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LION – The Mane Attraction


Directed by Garth Davis
Starring Dev Patel, Sunny Pawar, Nicole Kidman 


Based on the autobiographical account of Saroo Brierley, Lion is a film about one man’s quest to relocate his birth family across continents and a stretch of decades. Separated from his family as a very young child, Saroo (Sunny Pawar) finds himself thousands of miles away and trying to eek out an existence on the streets of Calcutta. Eventually he is placed in an orphanage, and with all hope of finding his family fading, adopted by the Australian family of Sue (Nicole Kidman) and John Brierley (David Whenam). Twenty years later the adult Saroo (played by Dev Patel) finds himself haunted by dreams of his missing family, and turns to the newly available technology of Google Earth to try and trace back that original train journey that separated him from his mother, so as to find his home again.

This is one of those films that leads with its heart, and is richly rewarding for it. By the end of the movie, a cursory glance of the cinema will reveal no dry eye in the place. Lion certainly wields the power to make the audience feel a surge of emotions, and is effective in using that. In part it’s due to the knowledge that a true story shaped this tale (and real footage used in the end credits, provokes some of the most emotional responses from the audience). In part this is because of Lion’s slow build through out the film, working for those end minutes. In part this is due to the excellent stagecraft of both Dev Patel and Sunny Pawar keeping a continuity of expression in Saroo. In both actors you can see the same urge for their quest, as well as the same gentle loving soul.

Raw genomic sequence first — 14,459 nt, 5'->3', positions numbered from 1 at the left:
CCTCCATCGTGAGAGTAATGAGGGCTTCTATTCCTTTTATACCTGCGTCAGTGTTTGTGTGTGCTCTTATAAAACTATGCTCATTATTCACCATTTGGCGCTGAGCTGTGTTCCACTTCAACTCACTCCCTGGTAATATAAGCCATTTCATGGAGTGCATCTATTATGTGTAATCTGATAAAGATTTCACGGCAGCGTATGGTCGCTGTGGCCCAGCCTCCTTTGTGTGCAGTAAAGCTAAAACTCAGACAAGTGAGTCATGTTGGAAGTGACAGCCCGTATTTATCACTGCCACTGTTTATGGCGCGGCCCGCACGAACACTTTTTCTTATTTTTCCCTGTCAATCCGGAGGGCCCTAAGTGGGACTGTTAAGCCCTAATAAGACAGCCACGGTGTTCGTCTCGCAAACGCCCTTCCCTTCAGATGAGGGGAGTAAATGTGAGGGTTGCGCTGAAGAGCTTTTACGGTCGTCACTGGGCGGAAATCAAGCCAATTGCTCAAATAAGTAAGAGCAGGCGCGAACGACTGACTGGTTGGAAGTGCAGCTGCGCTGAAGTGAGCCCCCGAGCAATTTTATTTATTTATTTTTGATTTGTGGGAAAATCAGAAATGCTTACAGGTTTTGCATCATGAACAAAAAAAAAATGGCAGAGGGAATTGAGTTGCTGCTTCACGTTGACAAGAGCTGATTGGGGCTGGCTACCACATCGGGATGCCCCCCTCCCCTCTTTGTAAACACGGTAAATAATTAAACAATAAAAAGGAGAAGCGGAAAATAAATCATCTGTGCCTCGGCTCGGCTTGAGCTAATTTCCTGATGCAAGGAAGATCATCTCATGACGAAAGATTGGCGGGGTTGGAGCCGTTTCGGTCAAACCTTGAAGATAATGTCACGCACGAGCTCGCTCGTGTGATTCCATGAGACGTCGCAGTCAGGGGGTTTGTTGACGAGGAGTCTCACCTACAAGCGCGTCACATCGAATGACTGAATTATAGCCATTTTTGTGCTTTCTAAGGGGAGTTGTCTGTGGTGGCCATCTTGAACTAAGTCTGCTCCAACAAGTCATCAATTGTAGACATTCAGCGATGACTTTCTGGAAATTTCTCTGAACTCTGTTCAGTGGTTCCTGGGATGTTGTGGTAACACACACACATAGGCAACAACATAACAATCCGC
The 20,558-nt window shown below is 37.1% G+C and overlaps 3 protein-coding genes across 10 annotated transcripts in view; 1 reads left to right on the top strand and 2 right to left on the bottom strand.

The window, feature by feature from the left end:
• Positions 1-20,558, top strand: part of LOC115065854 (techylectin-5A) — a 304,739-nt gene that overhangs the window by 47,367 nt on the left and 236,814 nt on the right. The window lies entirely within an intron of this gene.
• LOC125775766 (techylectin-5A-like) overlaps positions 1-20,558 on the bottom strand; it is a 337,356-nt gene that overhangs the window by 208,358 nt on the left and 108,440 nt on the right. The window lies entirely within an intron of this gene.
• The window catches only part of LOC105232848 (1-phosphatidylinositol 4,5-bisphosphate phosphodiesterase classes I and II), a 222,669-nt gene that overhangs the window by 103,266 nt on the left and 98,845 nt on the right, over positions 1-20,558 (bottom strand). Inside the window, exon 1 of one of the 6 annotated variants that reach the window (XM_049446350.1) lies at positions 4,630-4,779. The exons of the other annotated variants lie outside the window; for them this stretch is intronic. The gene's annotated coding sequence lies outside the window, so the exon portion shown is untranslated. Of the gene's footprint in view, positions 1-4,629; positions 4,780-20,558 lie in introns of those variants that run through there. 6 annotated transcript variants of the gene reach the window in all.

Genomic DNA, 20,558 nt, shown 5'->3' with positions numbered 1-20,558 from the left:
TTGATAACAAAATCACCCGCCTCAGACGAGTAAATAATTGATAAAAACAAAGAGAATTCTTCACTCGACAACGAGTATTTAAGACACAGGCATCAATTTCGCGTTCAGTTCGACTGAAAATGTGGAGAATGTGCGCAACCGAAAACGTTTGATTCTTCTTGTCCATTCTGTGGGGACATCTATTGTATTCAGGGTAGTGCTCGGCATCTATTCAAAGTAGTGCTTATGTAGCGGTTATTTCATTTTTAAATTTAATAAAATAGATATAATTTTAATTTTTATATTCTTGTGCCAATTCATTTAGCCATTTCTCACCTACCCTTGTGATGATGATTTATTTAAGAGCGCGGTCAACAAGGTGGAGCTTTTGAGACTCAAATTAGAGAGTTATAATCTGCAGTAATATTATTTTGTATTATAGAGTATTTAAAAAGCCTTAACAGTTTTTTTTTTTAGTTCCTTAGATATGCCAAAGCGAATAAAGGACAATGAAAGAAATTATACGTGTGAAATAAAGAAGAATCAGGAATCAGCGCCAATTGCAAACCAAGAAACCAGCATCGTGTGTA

Between them, they bisect this movie. The first half driven by Pawar’s fevered quest to return home. His silent determination as he survives and escapes the multiple problems in his path, sometimes by luck, often by bravery and stubbornness. Patel by contrast brings a confidence and casual ease to the older Saroo, one that is slowly demolished as the story progresses and his dreams grow more haunted. By the last act of the film he is again fervently driven, but somewhat broken by the realized enormity of his task. Those plaintive moments where Patel tries to reconnect and explain to his adopted parents (wonderfully played by Kidman and Whenam) are heart-breaking.

A visually stunning piece, the cinematography compliments the vast emotional impact of the film, making Lion something special. A marvelous piece of Australian cinema, but be warned to pack tissues.


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